Terps expect a lot at unexpected stop

BOISE, Idaho — BOISE, Idaho - Dean Muhtadi was nothing if not candid.

Everyone knows the Humanitarian Bowl wasn't Maryland's first choice for a postseason game, the senior defensive tackle said. No, he said, there won't be a bevy of Terrapins fans in attendance at Boise State's 32,000-seat stadium with the famous blue turf.


But, Muhtadi said, it's still a bowl game and the final outing for Terps seniors such as defensive lineman Jeremy Navarre, wide receiver Danny Oquendo, center Edwin Williams and Muhtadi himself. It might also be the last Maryland game for junior wide receiver Darrius Heyward-Bey, who will announce in the next few weeks whether he'll forgo his senior season for a shot at the NFL.

The game also presents a chance for Da'Rel Scott to become Maryland's first 1,000-yard rusher since Chris Downs (1,154) in 2002. Scott needs 41 yards.


"It is what it is and we're excited to play, so we don't care how many people are in the stands," Muhtadi said. "If you're a die-hard Maryland fan - a true Maryland fan - you'll be watching the game. We're going to come out guns blazing. This is it for 30 seniors."

Maryland (7-5) and Nevada (7-5) went through their final walk-throughs yesterday on the field, which looks even brighter - an electric blue - in person than on television.

Bowl officials said yesterday that about 21,000 tickets had been sold. They have been hoping for about 26,000 and believe the relatively favorable weather - in the high 30s with no snowstorms in sight - could push the figure closer to their goal by kickoff. Maryland is expected to sell more than the 250 tickets that Georgia Tech fans purchased for the game last season - but fewer than 1,000.

Like Muhtadi, other Terps have found varying motivations for getting up for Nevada, which possesses a potent offense led by 6-foot-6 quarterback Colin Kaepernick, who rushed for 1,115 yards.

Many Terps say they want to send coach Ralph Friedgen's largest-ever senior class out with a victory. Others are eager for a win to avoid ending the season with a three-game losing streak - hardly the finish a team wants as it looks ahead to next year.

"It would just be nice to end on a high note," junior quarterback Chris Turner said.

A loss to Florida State in the second-to-last regular-season game ended Maryland's hopes of advancing to the Atlantic Coast Conference title game with a berth in the Orange Bowl at stake. That was the game the Terps had eyed all season. "We set our destiny on which bowl we wanted," safety Kenny Tate said.

After the Orange Bowl vanished from Maryland's horizon, the season became an exercise in adjusting the team's goals - in not allowing disappointment to wreck what remained of the season.


Friedgen said his players are resilient enough to bounce back. Practices leading up to the game have been as spirited as ever, he said.

"They're trash-talking to each other. Then they start getting on the coaches. We've had some hitting going on, too," Friedgen said. "Eight-and-five sounds a lot better than seven-and-six," he said.

Maryland will face Nevada's "pistol offense" that ranked second in the nation in rushing. In the pistol, the quarterback lines up in shotgun formation but closer to the line. A running back is set directly behind.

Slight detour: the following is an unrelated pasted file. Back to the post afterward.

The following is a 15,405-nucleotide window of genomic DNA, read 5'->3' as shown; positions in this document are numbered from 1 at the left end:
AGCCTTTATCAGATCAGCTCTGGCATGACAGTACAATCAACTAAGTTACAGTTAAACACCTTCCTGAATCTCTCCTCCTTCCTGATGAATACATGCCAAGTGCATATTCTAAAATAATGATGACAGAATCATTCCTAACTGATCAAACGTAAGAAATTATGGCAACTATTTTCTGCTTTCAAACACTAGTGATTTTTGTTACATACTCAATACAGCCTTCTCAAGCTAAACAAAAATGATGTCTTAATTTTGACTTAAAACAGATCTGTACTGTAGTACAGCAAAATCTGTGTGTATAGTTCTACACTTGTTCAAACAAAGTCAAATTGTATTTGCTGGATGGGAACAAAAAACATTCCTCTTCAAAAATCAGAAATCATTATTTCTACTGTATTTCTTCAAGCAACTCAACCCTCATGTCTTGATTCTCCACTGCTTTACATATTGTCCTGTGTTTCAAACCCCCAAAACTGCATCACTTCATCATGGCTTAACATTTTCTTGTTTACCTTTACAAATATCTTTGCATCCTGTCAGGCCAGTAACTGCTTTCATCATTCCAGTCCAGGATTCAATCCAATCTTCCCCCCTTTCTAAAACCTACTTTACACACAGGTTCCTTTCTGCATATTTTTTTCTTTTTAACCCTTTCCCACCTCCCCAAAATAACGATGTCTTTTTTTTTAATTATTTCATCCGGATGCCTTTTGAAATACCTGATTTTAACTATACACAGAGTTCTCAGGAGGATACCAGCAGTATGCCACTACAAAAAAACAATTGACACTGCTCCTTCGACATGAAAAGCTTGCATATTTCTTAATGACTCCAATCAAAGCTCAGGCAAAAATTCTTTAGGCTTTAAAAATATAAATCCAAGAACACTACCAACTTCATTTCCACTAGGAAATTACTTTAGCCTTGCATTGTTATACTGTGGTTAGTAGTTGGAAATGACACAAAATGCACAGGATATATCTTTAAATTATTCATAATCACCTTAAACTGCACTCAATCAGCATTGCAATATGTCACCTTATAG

The formation is designed to give the quarterback the shotgun's advantage of standing back and reading the defense. But it puts added pressure on the defense because the quarterback can also hand off or run.

Running back Vai Taua, who also topped 1,000 yards, said he likes the system because he's farther from the line than in other offenses. "I get the ball deeper. There's a lot more I can do with it," he said.

Note: : When you go to the Champs Sports Bowl in Orlando, Fla., you swim. Maryland players often talk about how much they enjoyed the pool when they participated in that game in 2006. It only follows that when you go to a bowl game in Idaho, you participate in winter sports. That's just what Maryland and Nevada players did, heading to a ski resort Sunday for snow tubing. Players also went bowling and were scheduled to visit patients at hospitals during their trip.


MARYLAND (7-5) vs. NEVADA (7-5)

Boise, Idaho


4:30 p.m.


Radio: 105.7 FM, 1300 AM


Line: Nevada

by 2

terps today

Matchup: Maryland (7-5, 4-4 Atlantic Coast Conference) vs. Nevada (7-5, 5-3 Western Athletic Conference) in Humanitarian Bowl

Time: 4:30 p.m.

Site: Bronco Stadium, Boise, Idaho



Radio: 105.7 FM, 1300 AM

Line: Nevada by 2

Series: This is the teams' first meeting.

Maryland offense vs. Nevada defense: It will be tempting for Maryland to throw all day. That's because Nevada is third in the nation in rushing defense but last in passing defense (321 yards a game). But Maryland coach Ralph Friedgen believes strongly in balance, so he'll try to get something going with Da'Rel Scott, who needs 41 yards to top 1,000 for the season. A question mark is whether deep-threat WR Darrius Heyward-Bey, who missed Maryland's regular-season finale against Boston College with a calf strain, can return and be effective.

Maryland defense vs. Nevada offense: With two 1,000-yard rushers (QB Colin Kaepernick and RB Vai Taua) and a 1,000-yard receiver (Marko Mitchell), Nevada's offense makes opponents nervous. The Wolf Pack ranks fifth in the nation in total offense and 13th in scoring offense. This will be a test for Maryland assistant coach Al Seamonson, who was named interim defensive coordinator after Chris Cosh left for Kansas State at the end of the regular season.


Prediction: Nevada 30, Maryland 24

Jeff Barker